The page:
The group participated in a FIFA video promoting Salvador and showcasing the considerable singing, dancing and other talents of its young people.
“We had the chance to show the world that children, when they have a quality education, can achieve things. When they are cared for, they become productive people,” he said.
According to Lucia Santos Ferreira from the Centro Nacional de Defesa de Direitos Humanos da População em Situação de Rua e Catadores de Materiais Recicláveis (CNDDH, or National Centre of the Defence of the Human Rights of the Street Population and Collectors of Recyclable Materials) in Salvador, the worst cases of homeless people being forcibly removed occurred the year before the World Cup, during the Confederations Cup football tournament which was also held in Brazil.
Some people were compulsorily detained in a former mental health unit or sprayed with jets of water and removed from the town centre to unregistered hotels and out-of-town sites, as well as having their possessions taken. Some were dumped in Simões Filho, another city miles away from Salvador city centre, and even taken to a disused psychiatric hospital, CNDHH claimed.
“We complained to the Public Defender, and then in the World Cup, we started to see it happen again,” Lucia said.
Some lessons were learned from the Confederations Cup experience, and Lucia said CNDDH and other organisations working in Salvador were better prepared and able to ameliorate some of the worst effects on the homeless.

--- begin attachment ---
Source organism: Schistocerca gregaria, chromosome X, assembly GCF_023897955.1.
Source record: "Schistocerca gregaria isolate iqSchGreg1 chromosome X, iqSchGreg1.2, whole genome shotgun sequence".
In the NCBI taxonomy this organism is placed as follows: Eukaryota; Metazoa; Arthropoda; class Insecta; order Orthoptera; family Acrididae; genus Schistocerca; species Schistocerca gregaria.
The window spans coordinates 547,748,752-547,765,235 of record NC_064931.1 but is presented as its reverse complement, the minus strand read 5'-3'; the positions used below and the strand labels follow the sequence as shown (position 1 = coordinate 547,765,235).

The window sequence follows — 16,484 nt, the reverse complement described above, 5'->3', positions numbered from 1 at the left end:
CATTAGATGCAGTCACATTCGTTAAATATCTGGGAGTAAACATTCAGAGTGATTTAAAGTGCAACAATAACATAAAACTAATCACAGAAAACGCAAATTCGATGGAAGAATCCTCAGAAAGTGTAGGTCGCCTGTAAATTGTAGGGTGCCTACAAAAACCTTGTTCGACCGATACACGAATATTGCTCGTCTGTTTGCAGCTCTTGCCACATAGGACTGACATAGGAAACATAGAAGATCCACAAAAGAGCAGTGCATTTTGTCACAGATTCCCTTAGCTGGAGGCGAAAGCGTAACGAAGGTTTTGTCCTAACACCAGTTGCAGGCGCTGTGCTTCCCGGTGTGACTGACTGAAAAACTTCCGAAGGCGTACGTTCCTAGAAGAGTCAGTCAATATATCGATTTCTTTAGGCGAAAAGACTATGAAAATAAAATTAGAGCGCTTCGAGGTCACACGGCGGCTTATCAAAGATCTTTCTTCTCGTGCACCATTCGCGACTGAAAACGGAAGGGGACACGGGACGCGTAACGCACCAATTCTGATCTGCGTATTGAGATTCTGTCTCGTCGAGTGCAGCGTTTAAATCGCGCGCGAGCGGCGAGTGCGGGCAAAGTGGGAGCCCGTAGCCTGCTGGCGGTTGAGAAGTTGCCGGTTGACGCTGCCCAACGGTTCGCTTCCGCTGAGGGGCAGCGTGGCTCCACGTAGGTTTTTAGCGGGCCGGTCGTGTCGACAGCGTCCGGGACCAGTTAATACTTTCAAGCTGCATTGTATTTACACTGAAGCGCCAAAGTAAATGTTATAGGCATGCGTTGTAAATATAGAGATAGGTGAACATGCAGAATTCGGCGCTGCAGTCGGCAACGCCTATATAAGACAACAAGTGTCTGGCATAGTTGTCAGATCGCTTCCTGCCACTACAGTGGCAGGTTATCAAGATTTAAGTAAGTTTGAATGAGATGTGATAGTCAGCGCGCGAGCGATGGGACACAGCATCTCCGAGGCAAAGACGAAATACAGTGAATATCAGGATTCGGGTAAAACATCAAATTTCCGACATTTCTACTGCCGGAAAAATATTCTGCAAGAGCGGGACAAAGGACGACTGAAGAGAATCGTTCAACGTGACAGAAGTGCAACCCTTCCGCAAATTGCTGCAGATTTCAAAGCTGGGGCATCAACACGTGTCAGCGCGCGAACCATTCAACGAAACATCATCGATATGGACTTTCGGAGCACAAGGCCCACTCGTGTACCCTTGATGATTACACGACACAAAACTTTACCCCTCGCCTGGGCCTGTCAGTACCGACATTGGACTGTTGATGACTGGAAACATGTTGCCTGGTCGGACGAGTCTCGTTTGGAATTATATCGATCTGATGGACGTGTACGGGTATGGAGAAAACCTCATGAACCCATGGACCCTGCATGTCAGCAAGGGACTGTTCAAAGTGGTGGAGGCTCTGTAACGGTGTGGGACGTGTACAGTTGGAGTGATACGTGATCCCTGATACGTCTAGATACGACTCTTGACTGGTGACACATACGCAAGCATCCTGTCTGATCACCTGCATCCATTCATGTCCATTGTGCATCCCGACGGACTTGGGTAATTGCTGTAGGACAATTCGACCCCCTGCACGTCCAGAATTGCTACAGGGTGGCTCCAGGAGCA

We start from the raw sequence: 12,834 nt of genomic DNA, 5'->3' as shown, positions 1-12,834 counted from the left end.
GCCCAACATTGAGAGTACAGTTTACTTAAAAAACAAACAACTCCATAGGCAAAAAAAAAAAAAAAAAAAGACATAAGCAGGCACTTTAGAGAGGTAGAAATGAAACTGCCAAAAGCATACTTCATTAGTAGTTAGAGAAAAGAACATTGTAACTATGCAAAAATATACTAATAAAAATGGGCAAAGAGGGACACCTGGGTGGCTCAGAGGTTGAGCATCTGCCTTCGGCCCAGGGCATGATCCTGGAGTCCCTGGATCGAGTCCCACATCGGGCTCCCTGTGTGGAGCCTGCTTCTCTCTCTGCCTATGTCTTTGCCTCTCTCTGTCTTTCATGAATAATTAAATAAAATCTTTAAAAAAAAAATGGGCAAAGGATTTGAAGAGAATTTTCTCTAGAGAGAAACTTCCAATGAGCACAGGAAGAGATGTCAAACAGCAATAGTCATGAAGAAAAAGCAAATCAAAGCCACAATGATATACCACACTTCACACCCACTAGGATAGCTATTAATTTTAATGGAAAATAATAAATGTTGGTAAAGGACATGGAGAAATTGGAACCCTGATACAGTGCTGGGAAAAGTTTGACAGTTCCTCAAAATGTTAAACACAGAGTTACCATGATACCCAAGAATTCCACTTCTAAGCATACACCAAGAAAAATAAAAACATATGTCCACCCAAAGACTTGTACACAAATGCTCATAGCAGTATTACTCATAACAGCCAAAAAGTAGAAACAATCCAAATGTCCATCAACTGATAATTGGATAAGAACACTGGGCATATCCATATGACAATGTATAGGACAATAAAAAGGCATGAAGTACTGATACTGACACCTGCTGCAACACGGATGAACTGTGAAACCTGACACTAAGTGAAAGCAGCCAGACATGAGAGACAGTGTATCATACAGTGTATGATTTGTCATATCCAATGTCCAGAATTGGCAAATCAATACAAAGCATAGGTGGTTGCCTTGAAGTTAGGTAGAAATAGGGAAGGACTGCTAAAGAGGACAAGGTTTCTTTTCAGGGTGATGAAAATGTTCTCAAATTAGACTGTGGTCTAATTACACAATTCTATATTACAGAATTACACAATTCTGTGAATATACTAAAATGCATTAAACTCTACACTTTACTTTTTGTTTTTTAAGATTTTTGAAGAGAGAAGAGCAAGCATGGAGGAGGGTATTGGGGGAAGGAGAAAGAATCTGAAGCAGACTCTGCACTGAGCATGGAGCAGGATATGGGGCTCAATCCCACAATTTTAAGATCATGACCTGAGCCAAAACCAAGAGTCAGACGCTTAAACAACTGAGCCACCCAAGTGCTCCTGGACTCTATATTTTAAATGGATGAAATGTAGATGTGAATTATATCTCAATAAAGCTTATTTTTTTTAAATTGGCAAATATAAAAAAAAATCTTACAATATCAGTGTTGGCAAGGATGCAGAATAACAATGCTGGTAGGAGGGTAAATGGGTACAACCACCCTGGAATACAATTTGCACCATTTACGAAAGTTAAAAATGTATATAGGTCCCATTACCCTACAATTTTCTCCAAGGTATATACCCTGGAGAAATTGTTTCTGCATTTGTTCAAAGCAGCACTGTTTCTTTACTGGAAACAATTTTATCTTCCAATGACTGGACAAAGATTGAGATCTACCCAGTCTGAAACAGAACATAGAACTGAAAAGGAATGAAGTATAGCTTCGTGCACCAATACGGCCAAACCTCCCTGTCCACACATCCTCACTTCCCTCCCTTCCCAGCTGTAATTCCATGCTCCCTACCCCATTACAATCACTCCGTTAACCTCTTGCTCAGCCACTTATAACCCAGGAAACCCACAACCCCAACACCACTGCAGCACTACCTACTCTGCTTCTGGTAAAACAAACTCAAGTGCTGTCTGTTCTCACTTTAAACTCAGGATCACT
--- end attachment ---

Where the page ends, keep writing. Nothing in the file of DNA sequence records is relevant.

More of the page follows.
“We had a team of people from different organisations [including the municipal authorities] working nightshifts, and the authorities closed the psychiatric hospital,” she said.
“Some people were still moved on. (…) It doesn’t make me sad, it makes me angry. The way they wanted to show Brazil is not how it really is.
“In some ways, the situation is better for children on the streets, as they have the conselho tutelars (child protection agencies) and groups like Projeto Axé. (…) Adults don’t have the same support structure.”
There are 18 official complaints going through ação civil pública Salvador (civil actions) about human rights violations of homeless people during the World Cup, with six of those by social groups working with homeless, according to the Brazilian investigative journalism organisation Agencia Publica.
The cleaning company responsible for Salvador town centre, Limpurb, told Agencia Publica they only sprayed jets of water on the streets after the homeless people had already left and their cardboard boxes had been removed.
Official complaints have been made in other host cities, including Sao Paulo and Belo Horizonte, where groups working with the homeless complained shelters were overcrowded. In Fortaleza, the effects of a heavy police and municipal guard presence may have been enough on its own to encourage homeless people to avoid the city centre.
Outreach worker Valdecio Batista of O Pequeno Nazareno, an NGO working with street children there, said: “There was an increased police presence during the World Cup, so some street children were intimidated and went to the peripheries of the city.”
Areas of the city centre close to the ocean where street children and homeless families once gathered were eerily empty during the World Cup.
Many of the thousands of tourists who visited would have been unaware that there is a usually a large street population, including children, at all.